If one were to label these three approaches to ethical capitalist media, one could perhaps denote Brand’s primary mode as involving innovation, Chouinard’s as conservation, and Mycoskie’s as redistribution. Brand’s work with Jeff Bezos to build the “10,000 Year Clock,” Chouinard’s famous 2011 Black Friday “Don’t Buy This Jacket” campaign, and Mycoskie’s One for One program each serve as metonymies for these approaches. And although aspects overlap, each approach has its own primary rhetorical mode, in terms of both text and image.  Compare these three examples:


Let’s call Brand’s style a grandiose form of technofetishism.

Patagonia tends to use the “big picture,” emphasizing natural beauty and human adventure.

Although Patagonia also has its version of user-centered media community, in the form of this blog, which continues to develop the image of its ideal customers as adventurers and pioneers:

And TOMS? Utopian meta-community, with membership contingent on purchases, and the company’s representatives doing the travel for us.


2. The Play’s the Thing

Such was the devilish mockery of these fraudulent bills that even quite normal adverts began to seem queer. – Gibson and Sterling, The Difference Engine 275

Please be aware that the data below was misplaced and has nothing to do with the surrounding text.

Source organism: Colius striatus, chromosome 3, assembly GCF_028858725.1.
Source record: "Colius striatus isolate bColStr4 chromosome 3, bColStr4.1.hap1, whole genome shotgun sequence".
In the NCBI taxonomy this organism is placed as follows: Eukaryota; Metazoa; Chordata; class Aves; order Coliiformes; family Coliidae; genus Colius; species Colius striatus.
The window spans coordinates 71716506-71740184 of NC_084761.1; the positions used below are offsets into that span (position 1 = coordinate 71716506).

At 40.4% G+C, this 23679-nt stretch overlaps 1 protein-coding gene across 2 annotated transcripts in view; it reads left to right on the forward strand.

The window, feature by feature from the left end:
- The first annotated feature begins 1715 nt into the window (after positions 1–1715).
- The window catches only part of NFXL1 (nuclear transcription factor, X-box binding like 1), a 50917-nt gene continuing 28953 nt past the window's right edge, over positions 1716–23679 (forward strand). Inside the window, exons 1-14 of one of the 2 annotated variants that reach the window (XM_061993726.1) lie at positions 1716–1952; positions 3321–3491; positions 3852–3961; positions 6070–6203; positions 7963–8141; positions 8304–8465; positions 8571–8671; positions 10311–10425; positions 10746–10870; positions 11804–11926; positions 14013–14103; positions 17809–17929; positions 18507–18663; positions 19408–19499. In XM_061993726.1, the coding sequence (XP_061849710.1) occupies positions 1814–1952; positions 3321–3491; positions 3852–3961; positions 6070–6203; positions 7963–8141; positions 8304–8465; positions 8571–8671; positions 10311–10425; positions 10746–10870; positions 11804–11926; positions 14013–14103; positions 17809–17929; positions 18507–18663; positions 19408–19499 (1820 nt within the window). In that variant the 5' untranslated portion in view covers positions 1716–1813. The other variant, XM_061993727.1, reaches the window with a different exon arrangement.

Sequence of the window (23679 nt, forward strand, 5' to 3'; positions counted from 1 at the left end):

Have these different frameworks been, or could they be, effective in terms of their stated goals of transforming the future, reducing unfettered growth, and creating an economy of ethical consumption?  Certainly Chouinard’s purchases of land and Mycoskie’s donations of shoes and funding for eye care can be seen as small but real contributions to ecology and social justice. Brand’s proposals to re-engineer extinct and endangered species are of more doubtful value, both because of their debated science (would a re-engineered passenger pigeon be a “real” specimen of its vanished kind or a chimerical vector for disease?) and because they partake of the more-is-better logic of the pure consumer catalog; one is tempted to compare the 10,000 clock, despite its gee-whiz charms, to the banana slicer.  But I would like to put these more immediate practicalities aside in favor of a more theoretical question: to what degree do these “anti-catalog” projects function to subvert or deconstruct the whole discursive sphere of what Gibson and Sterling call “the sullen omnipresence of insistent words and images”? (DE 275).

Let’s start by comparing two images that bear at least a surface resemblance to each other: